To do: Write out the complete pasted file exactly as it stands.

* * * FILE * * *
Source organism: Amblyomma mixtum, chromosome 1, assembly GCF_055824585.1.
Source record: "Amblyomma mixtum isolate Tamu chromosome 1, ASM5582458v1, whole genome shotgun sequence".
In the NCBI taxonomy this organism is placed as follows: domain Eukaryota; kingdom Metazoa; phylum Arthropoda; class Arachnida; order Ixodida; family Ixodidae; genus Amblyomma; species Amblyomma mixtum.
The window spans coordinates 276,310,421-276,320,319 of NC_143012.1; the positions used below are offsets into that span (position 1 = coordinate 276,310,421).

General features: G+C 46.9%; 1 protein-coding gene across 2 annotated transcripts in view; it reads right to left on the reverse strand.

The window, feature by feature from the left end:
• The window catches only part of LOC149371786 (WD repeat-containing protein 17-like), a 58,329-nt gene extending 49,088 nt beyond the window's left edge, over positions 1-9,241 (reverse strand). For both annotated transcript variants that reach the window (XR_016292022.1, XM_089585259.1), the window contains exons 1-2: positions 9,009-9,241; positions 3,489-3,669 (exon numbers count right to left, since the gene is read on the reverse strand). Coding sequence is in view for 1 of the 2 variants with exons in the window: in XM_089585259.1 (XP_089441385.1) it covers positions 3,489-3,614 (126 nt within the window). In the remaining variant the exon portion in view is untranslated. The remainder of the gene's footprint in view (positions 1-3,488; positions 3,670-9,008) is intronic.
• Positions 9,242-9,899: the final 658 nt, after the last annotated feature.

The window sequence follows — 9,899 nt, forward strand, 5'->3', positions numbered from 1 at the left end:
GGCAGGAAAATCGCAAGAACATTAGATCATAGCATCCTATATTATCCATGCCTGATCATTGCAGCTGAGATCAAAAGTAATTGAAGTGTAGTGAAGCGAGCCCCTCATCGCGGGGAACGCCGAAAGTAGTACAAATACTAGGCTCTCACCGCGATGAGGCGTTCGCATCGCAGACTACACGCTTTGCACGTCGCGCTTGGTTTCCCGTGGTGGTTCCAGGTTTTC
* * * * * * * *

Source organism: Amblyomma mixtum, chromosome 1, assembly GCF_055824585.1.
Source record: "Amblyomma mixtum isolate Tamu chromosome 1, ASM5582458v1, whole genome shotgun sequence".
In the NCBI taxonomy this organism is placed as follows: domain Eukaryota; kingdom Metazoa; phylum Arthropoda; class Arachnida; order Ixodida; family Ixodidae; genus Amblyomma; species Amblyomma mixtum.
The window spans coordinates 276,310,421-276,320,319 of NC_143012.1; the positions used below are offsets into that span (position 1 = coordinate 276,310,421).

General features: G+C 46.9%; 1 protein-coding gene across 2 annotated transcripts in view; it reads right to left on the reverse strand.

The window, feature by feature from the left end:
• The window catches only part of LOC149371786 (WD repeat-containing protein 17-like), a 58,329-nt gene extending 49,088 nt beyond the window's left edge, over positions 1-9,241 (reverse strand). For both annotated transcript variants that reach the window (XR_016292022.1, XM_089585259.1), the window contains exons 1-2: positions 9,009-9,241; positions 3,489-3,669 (exon numbers count right to left, since the gene is read on the reverse strand). Coding sequence is in view for 1 of the 2 variants with exons in the window: in XM_089585259.1 (XP_089441385.1) it covers positions 3,489-3,614 (126 nt within the window). In the remaining variant the exon portion in view is untranslated. The remainder of the gene's footprint in view (positions 1-3,488; positions 3,670-9,008) is intronic.
• Positions 9,242-9,899: the final 658 nt, after the last annotated feature.

The window sequence follows — 9,899 nt, forward strand, 5'->3', positions numbered from 1 at the left end:
GGCAGGAAAATCGCAAGAACATTAGATCATAGCATCCTATATTATCCATGCCTGATCATTGCAGCTGAGATCAAAAGTAATTGAAGTGTAGTGAAGCGAGCCCCTCATCGCGGGGAACGCCGAAAGTAGTACAAATACTAGGCTCTCACCGCGATGAGGCGTTCGCATCGCAGACTACACGCTTTGCACGTCGCGCTTGGTTTCCCGTGGTGGTTCCAGGTTTTC